It has been interesting over the past couple of years to watch the way in which Detroit has come to occupy a very specific place in the contemporary cultural imagination. There is a whole strain of contemporary photography that takes aim at Detroit and its picturesque modern ruins. At its best, this aesthetic framing of decay invokes a sense of melancholic humility that links it to a poem such as Shelley’s “Ozymandias,” which likewise invites the humbling contemplation of great power come to ruin and visible in the present only through its remnants and remainders.
There’s an element of the industrial/historical sublime in any such gaze upon ruins. In the traditional form of the picturesque the monumentality of time itself, how duration erodes the power of even the most powerful, is experienced as sublime. In the ruins of Detroit, the catalyst for the sublime seems to be the sheer acceleration of this process. A city which less than a century ago stood as the symbol of modern America and the most advanced form of capitalist production now represents the collapse of that system and its replacement by a more advanced and even more rapacious form. The sheer speed of its fall, in relative terms, induces slack-jawed wonder. In a sci-fi type scenario, the ruins of the twentieth-century arrive prematurely in Detroit. The shock of the photos is that they are not from the future but from the present day.
At times there seems an almost pornographic fascination with the ruins of modernity in Detroit. To term it pornographic is to suggest that representations of the city’s ruins, largely by those from elsewhere, conjoin the melancholic and erotic, replace humility with humiliation, and derive a perverse pleasure in seeing a hitherto vibrant and alive city emptied, windswept, and abandoned.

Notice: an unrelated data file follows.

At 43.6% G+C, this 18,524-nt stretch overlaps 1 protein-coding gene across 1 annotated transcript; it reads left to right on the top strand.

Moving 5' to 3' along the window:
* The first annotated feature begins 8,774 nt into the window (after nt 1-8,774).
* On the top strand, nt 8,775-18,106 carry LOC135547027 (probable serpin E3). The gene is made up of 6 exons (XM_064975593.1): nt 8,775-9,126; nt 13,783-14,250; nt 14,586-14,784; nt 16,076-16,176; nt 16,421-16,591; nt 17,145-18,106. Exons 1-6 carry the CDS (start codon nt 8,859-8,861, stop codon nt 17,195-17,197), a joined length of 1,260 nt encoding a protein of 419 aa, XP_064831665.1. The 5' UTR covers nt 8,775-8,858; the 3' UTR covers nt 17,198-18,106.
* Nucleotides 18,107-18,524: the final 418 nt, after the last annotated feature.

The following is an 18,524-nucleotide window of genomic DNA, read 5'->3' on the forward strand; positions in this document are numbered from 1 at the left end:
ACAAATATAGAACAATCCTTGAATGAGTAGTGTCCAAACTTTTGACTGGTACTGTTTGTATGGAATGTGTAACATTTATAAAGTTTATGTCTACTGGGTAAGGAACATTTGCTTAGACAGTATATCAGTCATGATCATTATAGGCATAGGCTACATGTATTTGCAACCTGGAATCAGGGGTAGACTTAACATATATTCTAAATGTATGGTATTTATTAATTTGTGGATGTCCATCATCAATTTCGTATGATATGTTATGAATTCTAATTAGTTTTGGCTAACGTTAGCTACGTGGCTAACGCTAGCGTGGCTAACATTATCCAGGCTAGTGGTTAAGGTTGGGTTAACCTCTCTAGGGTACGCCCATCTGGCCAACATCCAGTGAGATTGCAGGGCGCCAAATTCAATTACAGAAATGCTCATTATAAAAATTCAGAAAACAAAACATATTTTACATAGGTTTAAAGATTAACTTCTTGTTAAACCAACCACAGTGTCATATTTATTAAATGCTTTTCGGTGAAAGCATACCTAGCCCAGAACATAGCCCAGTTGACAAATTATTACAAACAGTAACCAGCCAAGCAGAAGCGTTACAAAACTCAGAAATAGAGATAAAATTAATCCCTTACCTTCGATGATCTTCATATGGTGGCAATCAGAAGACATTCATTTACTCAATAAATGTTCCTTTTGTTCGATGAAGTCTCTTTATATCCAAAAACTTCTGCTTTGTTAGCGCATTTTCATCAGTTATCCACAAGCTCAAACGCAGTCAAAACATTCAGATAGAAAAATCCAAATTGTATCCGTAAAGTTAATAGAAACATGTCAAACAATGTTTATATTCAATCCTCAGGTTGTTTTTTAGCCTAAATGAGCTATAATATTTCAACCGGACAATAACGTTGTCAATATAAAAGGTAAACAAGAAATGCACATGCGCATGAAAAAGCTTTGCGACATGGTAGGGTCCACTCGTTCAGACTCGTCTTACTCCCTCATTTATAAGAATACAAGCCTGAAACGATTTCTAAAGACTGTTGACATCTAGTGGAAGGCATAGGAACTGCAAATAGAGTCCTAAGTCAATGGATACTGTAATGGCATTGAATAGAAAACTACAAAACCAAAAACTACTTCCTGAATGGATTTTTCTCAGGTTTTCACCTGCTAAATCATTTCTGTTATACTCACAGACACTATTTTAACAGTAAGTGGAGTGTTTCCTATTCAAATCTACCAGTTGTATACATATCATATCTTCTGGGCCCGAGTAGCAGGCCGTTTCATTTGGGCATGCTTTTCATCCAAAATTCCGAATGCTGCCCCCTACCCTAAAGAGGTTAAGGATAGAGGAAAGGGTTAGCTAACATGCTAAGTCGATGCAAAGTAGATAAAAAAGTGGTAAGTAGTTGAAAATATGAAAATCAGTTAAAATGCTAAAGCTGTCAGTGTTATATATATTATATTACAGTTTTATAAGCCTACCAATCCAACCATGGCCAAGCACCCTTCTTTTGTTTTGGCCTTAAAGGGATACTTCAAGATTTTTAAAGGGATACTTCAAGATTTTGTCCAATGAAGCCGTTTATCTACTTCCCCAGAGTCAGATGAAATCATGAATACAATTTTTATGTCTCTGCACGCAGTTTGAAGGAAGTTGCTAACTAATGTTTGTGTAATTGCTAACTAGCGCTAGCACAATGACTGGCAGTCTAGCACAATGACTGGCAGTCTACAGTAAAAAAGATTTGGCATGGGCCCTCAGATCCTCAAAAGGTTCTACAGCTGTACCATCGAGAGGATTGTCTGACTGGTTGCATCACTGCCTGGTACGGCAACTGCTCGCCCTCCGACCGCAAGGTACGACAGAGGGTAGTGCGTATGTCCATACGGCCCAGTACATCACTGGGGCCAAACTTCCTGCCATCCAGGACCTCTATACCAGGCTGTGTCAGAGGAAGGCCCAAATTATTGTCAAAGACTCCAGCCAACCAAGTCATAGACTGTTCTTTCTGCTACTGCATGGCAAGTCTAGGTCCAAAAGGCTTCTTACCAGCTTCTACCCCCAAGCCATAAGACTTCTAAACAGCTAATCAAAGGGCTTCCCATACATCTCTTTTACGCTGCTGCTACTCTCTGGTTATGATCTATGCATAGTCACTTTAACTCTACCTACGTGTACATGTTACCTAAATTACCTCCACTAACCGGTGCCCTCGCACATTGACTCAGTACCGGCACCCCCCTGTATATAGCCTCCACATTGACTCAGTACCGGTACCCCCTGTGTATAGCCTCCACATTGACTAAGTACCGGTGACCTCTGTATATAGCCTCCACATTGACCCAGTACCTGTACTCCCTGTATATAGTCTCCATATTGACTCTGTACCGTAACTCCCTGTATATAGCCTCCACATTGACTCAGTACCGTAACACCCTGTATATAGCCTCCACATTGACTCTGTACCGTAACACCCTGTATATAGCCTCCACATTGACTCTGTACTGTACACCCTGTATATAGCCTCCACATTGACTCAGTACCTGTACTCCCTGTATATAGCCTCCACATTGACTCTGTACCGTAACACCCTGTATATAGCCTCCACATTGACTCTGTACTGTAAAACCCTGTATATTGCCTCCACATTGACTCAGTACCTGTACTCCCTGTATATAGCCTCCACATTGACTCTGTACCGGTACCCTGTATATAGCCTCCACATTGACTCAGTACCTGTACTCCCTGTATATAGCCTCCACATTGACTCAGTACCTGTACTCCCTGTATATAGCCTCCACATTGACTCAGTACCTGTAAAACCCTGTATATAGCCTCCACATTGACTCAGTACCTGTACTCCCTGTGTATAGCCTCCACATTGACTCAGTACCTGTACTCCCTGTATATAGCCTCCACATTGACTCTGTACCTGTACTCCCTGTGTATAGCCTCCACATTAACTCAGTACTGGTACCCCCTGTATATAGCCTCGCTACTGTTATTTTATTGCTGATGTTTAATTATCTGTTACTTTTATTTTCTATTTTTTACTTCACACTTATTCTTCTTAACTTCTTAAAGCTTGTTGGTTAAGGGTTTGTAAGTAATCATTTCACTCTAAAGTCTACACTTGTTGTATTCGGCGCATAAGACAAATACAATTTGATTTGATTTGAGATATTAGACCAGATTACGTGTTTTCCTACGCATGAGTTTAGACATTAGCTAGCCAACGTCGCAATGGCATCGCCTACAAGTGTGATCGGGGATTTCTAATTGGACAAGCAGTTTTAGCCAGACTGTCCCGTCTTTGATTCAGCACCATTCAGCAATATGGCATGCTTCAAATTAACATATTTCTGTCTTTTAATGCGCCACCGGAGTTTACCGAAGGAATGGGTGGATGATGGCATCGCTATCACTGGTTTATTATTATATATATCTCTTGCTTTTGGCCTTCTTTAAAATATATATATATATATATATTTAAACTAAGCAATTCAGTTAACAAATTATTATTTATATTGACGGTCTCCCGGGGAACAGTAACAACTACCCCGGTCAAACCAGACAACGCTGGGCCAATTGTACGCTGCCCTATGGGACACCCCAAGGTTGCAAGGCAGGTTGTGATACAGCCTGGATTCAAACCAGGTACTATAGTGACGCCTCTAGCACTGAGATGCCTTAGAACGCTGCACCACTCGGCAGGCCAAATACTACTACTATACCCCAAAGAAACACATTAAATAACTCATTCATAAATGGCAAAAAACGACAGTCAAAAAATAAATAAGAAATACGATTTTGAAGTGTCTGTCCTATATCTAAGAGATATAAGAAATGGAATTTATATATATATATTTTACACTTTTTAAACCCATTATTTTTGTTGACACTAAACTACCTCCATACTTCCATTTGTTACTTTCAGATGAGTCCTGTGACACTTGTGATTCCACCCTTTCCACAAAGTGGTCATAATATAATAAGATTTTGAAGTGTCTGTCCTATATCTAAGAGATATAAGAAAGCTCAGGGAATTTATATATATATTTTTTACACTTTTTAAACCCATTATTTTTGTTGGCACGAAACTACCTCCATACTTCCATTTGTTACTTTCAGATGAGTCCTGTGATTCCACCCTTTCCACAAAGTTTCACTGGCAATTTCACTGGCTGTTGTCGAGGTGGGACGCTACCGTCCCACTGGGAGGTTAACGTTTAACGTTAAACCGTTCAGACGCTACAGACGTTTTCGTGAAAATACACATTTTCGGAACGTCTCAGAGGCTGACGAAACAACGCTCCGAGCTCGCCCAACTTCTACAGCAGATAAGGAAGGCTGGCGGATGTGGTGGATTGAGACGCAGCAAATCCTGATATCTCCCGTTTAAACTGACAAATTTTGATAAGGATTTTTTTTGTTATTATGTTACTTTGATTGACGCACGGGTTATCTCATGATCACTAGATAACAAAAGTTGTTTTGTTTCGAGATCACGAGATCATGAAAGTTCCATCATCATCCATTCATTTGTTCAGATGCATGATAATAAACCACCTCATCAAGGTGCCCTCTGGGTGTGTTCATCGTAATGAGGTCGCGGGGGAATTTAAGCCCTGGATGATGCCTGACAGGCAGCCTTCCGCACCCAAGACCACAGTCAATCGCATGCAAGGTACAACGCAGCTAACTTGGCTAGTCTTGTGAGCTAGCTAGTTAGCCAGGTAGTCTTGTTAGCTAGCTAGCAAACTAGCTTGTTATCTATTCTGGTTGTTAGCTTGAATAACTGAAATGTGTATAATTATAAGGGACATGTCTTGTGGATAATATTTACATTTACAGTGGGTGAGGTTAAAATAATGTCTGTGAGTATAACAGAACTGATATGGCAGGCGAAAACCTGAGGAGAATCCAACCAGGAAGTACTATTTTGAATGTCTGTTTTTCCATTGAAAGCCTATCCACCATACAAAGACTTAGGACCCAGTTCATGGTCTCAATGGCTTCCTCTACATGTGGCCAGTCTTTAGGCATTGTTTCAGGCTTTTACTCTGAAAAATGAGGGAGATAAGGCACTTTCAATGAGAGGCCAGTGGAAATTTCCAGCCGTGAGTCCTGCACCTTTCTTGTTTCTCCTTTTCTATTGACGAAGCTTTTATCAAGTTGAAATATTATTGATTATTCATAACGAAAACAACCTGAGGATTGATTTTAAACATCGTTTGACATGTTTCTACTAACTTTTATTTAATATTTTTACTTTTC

As John Patrick Leary argues in his article “Detroitism,” the most intriguing thing about the representation of Detroit’s ruins is the skewed temporality of the perspective. From one vantage point, the ruins of Detroit point to a past that has elsewhere been eclipsed but which remains visibly suspended in its failure in Detroit. But, from another vantage point, and far more intriguingly, the ruins point toward a future that has been realized in Detroit first and simply awaits its realization in other cities. The energy of these representations of Detroit seems at first to be primarily melancholic, the way in which they evoke a sense of a terrible fate avoided. But this melancholia must just be a way to repress the more terrifying truth of these images: that Detroit’s present is our future, that ruin has not been avoided at all and awaits us in the future.
That, I have to admit, came out a bit melodramatically, a bit Charlton Heston shaking his fist in front of the buried Statue of Liberty, but what I find so interesting about these representations of Detroit is how documentary impulses blend with the energy of science fiction: the desire to represent the ruins of Detroit draws on the representational arsenal of dystopian fiction. Again, the question here is one of history and temporality: the past inside the present obscures the future that also lurks there.
Two books of photography: Yves Marchand and Romain Meffre’s The Ruins of Detroit and Dan Austin and Sean Doerr’s Lost Detroit: Stories Behind Detroit’s Majestic Ruins.
Several articles: John Patrick Leary’s “Detroitism”, Willy Staley’s “What’s Really Pornographic: The Point of Documenting Detroit”, Thomas Morton’s “Something, Something, Something Detroit”, Julien Temple’s “Detroit: the last days”, and Kelli Korducki’s “Detroit and What it can mean for Toronto.”